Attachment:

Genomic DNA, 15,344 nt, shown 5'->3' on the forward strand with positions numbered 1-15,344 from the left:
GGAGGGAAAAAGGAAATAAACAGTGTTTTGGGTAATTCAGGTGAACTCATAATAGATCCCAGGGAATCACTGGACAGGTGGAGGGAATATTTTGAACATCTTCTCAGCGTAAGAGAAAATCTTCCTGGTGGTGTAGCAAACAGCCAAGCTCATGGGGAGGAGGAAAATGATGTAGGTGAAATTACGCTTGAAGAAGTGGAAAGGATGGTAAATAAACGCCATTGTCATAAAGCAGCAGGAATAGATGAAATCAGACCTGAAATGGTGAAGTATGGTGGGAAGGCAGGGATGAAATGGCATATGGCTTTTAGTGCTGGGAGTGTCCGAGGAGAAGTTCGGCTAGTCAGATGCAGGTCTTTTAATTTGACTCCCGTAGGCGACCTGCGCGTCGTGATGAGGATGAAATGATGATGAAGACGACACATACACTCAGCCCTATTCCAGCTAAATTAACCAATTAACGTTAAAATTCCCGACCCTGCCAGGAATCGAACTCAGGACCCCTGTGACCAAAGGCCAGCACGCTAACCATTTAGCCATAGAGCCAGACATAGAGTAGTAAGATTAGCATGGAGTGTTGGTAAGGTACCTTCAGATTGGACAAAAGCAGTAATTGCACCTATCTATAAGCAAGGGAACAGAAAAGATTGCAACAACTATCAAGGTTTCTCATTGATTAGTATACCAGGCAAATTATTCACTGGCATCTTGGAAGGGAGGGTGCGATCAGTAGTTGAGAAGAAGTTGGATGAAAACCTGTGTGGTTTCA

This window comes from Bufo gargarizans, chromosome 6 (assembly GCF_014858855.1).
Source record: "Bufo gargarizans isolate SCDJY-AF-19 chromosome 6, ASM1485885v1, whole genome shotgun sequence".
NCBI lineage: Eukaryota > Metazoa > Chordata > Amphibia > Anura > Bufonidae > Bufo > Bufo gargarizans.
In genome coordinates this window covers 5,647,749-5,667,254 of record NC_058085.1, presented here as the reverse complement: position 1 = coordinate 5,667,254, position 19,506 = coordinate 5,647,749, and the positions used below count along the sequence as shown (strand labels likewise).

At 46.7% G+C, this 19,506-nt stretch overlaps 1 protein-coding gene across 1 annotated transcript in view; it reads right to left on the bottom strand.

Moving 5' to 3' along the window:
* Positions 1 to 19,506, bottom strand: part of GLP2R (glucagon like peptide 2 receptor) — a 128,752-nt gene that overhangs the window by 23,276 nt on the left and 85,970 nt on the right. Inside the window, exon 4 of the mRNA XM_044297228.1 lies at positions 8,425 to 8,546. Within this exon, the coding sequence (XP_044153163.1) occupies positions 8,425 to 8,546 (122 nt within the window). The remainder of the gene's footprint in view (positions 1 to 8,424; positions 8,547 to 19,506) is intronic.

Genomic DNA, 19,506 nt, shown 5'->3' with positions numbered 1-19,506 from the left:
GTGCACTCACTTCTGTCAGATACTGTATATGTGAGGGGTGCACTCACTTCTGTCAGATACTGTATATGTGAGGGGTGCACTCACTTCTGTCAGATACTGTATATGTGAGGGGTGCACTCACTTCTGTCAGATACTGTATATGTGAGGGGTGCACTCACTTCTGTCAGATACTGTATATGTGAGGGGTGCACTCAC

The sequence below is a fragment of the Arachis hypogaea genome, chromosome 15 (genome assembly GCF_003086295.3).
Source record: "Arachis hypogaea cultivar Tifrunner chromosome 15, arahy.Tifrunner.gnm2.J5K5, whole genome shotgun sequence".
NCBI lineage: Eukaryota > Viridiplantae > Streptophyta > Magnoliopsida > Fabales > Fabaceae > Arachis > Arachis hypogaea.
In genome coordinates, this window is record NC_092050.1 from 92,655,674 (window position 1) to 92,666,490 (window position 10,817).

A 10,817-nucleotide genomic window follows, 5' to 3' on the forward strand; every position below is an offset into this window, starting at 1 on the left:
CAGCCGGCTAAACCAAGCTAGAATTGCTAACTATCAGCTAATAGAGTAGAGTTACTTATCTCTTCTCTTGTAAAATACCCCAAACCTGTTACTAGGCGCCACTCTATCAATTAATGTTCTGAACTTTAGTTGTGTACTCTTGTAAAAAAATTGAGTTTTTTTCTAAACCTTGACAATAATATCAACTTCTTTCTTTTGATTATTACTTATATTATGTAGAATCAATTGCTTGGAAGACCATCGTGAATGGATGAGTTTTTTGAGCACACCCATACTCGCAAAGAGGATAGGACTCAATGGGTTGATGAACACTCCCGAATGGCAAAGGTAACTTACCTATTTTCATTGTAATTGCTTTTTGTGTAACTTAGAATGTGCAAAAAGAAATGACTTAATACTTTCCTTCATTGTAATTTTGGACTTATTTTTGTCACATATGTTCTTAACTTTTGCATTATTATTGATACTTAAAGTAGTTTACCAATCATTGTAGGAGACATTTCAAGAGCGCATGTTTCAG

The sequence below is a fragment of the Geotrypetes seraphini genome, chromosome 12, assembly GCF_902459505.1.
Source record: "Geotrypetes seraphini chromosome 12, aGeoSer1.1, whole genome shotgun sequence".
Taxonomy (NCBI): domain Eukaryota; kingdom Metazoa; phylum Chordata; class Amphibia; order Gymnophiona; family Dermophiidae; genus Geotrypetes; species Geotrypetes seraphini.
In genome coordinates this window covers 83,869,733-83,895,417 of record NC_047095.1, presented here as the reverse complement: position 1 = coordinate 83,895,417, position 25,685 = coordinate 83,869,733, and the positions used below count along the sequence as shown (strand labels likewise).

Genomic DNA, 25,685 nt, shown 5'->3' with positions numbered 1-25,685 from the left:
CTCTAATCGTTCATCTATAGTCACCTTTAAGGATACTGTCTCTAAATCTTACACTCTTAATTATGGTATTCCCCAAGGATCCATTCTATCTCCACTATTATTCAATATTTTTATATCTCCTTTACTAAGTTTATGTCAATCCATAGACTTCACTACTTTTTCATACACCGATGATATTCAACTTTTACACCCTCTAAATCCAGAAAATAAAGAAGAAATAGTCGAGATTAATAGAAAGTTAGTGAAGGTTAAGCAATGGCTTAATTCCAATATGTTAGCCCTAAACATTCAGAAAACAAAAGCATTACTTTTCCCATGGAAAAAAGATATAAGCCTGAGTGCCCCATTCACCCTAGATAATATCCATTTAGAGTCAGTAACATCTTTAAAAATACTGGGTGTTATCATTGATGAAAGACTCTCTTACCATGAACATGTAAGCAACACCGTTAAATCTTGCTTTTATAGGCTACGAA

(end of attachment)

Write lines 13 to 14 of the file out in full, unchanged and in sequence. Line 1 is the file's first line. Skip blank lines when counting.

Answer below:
Source record: "Arachis hypogaea cultivar Tifrunner chromosome 15, arahy.Tifrunner.gnm2.J5K5, whole genome shotgun sequence".
NCBI lineage: Eukaryota > Viridiplantae > Streptophyta > Magnoliopsida > Fabales > Fabaceae > Arachis > Arachis hypogaea.